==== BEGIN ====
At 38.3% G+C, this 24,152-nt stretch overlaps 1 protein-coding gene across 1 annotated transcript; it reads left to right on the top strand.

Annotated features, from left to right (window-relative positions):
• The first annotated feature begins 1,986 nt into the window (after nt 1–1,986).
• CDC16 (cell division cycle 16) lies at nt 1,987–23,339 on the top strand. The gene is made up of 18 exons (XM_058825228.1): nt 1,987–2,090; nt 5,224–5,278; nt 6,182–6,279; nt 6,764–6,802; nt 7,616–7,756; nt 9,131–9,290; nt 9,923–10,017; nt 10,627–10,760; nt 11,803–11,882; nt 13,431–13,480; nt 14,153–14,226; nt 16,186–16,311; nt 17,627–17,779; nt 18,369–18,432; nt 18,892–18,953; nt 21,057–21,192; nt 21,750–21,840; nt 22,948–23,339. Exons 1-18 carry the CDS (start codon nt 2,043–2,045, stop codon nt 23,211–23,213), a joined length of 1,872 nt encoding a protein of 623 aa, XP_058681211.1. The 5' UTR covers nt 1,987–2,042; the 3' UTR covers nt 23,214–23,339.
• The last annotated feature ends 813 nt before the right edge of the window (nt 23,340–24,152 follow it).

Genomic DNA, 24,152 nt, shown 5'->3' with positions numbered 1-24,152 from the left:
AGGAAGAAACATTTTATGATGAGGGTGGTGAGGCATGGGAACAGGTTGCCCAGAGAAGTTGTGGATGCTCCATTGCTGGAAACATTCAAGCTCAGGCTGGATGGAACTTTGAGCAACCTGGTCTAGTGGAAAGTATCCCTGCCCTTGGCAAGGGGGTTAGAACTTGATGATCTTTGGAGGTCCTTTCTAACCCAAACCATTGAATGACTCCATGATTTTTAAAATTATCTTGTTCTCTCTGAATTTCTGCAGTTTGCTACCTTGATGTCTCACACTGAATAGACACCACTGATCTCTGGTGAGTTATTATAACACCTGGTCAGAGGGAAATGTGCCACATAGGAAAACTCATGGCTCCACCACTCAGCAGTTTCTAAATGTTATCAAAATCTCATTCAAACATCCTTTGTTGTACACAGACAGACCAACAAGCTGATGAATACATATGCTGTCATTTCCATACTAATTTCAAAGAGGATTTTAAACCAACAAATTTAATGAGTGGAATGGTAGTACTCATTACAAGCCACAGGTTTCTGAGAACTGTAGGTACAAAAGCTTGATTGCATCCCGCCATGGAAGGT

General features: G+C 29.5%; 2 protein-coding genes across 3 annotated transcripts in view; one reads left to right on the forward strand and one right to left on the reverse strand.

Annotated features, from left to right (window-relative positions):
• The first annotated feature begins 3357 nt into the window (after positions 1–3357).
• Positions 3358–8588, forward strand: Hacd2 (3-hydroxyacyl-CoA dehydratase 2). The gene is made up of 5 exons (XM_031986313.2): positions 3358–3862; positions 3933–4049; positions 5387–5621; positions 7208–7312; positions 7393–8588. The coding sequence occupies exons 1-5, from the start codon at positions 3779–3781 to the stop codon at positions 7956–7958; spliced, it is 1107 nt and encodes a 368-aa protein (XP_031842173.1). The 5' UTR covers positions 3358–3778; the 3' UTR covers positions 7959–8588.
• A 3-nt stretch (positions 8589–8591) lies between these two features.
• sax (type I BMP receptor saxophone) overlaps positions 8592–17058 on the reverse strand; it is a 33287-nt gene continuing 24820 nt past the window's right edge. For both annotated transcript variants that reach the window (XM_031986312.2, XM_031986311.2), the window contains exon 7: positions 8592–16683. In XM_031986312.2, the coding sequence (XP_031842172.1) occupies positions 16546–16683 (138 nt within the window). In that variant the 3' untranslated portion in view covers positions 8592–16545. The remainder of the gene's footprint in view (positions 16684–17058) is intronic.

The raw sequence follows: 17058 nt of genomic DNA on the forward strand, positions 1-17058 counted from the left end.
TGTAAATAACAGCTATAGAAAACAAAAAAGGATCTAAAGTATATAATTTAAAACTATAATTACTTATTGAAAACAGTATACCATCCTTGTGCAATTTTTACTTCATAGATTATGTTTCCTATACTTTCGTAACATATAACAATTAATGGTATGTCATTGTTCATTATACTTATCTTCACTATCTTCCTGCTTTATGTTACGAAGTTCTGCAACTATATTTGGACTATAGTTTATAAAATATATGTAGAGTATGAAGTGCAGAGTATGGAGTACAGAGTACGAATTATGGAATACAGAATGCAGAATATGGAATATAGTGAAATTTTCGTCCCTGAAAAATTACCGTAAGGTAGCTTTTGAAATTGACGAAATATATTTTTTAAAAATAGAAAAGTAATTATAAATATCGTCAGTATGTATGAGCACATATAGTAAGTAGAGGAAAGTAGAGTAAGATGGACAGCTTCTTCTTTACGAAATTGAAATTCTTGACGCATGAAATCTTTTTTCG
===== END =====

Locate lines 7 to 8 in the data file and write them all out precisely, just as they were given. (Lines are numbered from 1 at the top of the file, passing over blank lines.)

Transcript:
AGGAAGAAACATTTTATGATGAGGGTGGTGAGGCATGGGAACAGGTTGCCCAGAGAAGTTGTGGATGCTCCATTGCTGGAAACATTCAAGCTCAGGCTGGATGGAACTTTGAGCAACCTGGTCTAGTGGAAAGTATCCCTGCCCTTGGCAAGGGGGTTAGAACTTGATGATCTTTGGAGGTCCTTTCTAACCCAAACCATTGAATGACTCCATGATTTTTAAAATTATCTTGTTCTCTCTGAATTTCTGCAGTTTGCTACCTTGATGTCTCACACTGAATAGACACCACTGATCTCTGGTGAGTTATTATAACACCTGGTCAGAGGGAAATGTGCCACATAGGAAAACTCATGGCTCCACCACTCAGCAGTTTCTAAATGTTATCAAAATCTCATTCAAACATCCTTTGTTGTACACAGACAGACCAACAAGCTGATGAATACATATGCTGTCATTTCCATACTAATTTCAAAGAGGATTTTAAACCAACAAATTTAATGAGTGGAATGGTAGTACTCATTACAAGCCACAGGTTTCTGAGAACTGTAGGTACAAAAGCTTGATTGCATCCCGCCATGGAAGGT

General features: G+C 29.5%; 2 protein-coding genes across 3 annotated transcripts in view; one reads left to right on the forward strand and one right to left on the reverse strand.